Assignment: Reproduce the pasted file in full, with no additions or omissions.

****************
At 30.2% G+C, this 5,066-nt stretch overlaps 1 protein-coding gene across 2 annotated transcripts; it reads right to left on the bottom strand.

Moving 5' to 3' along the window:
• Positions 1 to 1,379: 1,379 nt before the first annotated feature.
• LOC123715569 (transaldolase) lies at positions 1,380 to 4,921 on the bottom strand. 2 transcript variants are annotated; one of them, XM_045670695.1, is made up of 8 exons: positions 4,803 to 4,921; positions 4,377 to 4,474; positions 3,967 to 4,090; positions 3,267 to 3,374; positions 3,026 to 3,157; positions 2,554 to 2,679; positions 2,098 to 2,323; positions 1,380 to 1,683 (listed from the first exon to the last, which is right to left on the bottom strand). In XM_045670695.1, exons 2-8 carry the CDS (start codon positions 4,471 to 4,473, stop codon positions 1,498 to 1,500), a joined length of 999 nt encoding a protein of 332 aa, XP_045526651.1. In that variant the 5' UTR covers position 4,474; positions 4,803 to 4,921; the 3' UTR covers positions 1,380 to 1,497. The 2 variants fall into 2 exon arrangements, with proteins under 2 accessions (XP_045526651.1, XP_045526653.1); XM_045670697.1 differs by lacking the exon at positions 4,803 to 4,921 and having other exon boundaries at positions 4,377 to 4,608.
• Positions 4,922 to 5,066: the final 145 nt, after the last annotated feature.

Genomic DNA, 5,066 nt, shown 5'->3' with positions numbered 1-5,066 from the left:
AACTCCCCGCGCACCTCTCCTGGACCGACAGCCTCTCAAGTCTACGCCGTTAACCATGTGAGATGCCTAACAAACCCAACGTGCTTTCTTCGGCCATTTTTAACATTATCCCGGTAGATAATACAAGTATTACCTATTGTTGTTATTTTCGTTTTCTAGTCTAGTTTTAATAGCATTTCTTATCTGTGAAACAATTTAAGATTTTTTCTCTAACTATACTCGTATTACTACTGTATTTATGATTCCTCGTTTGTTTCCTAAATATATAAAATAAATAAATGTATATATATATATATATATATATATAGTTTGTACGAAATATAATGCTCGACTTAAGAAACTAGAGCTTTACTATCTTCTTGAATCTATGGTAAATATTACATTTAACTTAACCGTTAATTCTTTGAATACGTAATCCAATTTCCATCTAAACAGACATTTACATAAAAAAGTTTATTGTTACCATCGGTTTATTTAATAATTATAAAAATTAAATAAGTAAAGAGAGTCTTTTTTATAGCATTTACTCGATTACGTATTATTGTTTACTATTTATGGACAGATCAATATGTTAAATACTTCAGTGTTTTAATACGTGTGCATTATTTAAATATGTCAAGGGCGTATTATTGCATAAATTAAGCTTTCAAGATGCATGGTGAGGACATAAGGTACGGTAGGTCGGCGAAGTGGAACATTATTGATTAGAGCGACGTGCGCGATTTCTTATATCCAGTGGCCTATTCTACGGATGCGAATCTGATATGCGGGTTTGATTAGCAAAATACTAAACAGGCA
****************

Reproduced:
At 30.2% G+C, this 5,066-nt stretch overlaps 1 protein-coding gene across 2 annotated transcripts; it reads right to left on the bottom strand.

Moving 5' to 3' along the window:
• Positions 1 to 1,379: 1,379 nt before the first annotated feature.
• LOC123715569 (transaldolase) lies at positions 1,380 to 4,921 on the bottom strand. 2 transcript variants are annotated; one of them, XM_045670695.1, is made up of 8 exons: positions 4,803 to 4,921; positions 4,377 to 4,474; positions 3,967 to 4,090; positions 3,267 to 3,374; positions 3,026 to 3,157; positions 2,554 to 2,679; positions 2,098 to 2,323; positions 1,380 to 1,683 (listed from the first exon to the last, which is right to left on the bottom strand). In XM_045670695.1, exons 2-8 carry the CDS (start codon positions 4,471 to 4,473, stop codon positions 1,498 to 1,500), a joined length of 999 nt encoding a protein of 332 aa, XP_045526651.1. In that variant the 5' UTR covers position 4,474; positions 4,803 to 4,921; the 3' UTR covers positions 1,380 to 1,497. The 2 variants fall into 2 exon arrangements, with proteins under 2 accessions (XP_045526651.1, XP_045526653.1); XM_045670697.1 differs by lacking the exon at positions 4,803 to 4,921 and having other exon boundaries at positions 4,377 to 4,608.
• Positions 4,922 to 5,066: the final 145 nt, after the last annotated feature.

Genomic DNA, 5,066 nt, shown 5'->3' with positions numbered 1-5,066 from the left:
AACTCCCCGCGCACCTCTCCTGGACCGACAGCCTCTCAAGTCTACGCCGTTAACCATGTGAGATGCCTAACAAACCCAACGTGCTTTCTTCGGCCATTTTTAACATTATCCCGGTAGATAATACAAGTATTACCTATTGTTGTTATTTTCGTTTTCTAGTCTAGTTTTAATAGCATTTCTTATCTGTGAAACAATTTAAGATTTTTTCTCTAACTATACTCGTATTACTACTGTATTTATGATTCCTCGTTTGTTTCCTAAATATATAAAATAAATAAATGTATATATATATATATATATATATATAGTTTGTACGAAATATAATGCTCGACTTAAGAAACTAGAGCTTTACTATCTTCTTGAATCTATGGTAAATATTACATTTAACTTAACCGTTAATTCTTTGAATACGTAATCCAATTTCCATCTAAACAGACATTTACATAAAAAAGTTTATTGTTACCATCGGTTTATTTAATAATTATAAAAATTAAATAAGTAAAGAGAGTCTTTTTTATAGCATTTACTCGATTACGTATTATTGTTTACTATTTATGGACAGATCAATATGTTAAATACTTCAGTGTTTTAATACGTGTGCATTATTTAAATATGTCAAGGGCGTATTATTGCATAAATTAAGCTTTCAAGATGCATGGTGAGGACATAAGGTACGGTAGGTCGGCGAAGTGGAACATTATTGATTAGAGCGACGTGCGCGATTTCTTATATCCAGTGGCCTATTCTACGGATGCGAATCTGATATGCGGGTTTGATTAGCAAAATACTAAACAGGCA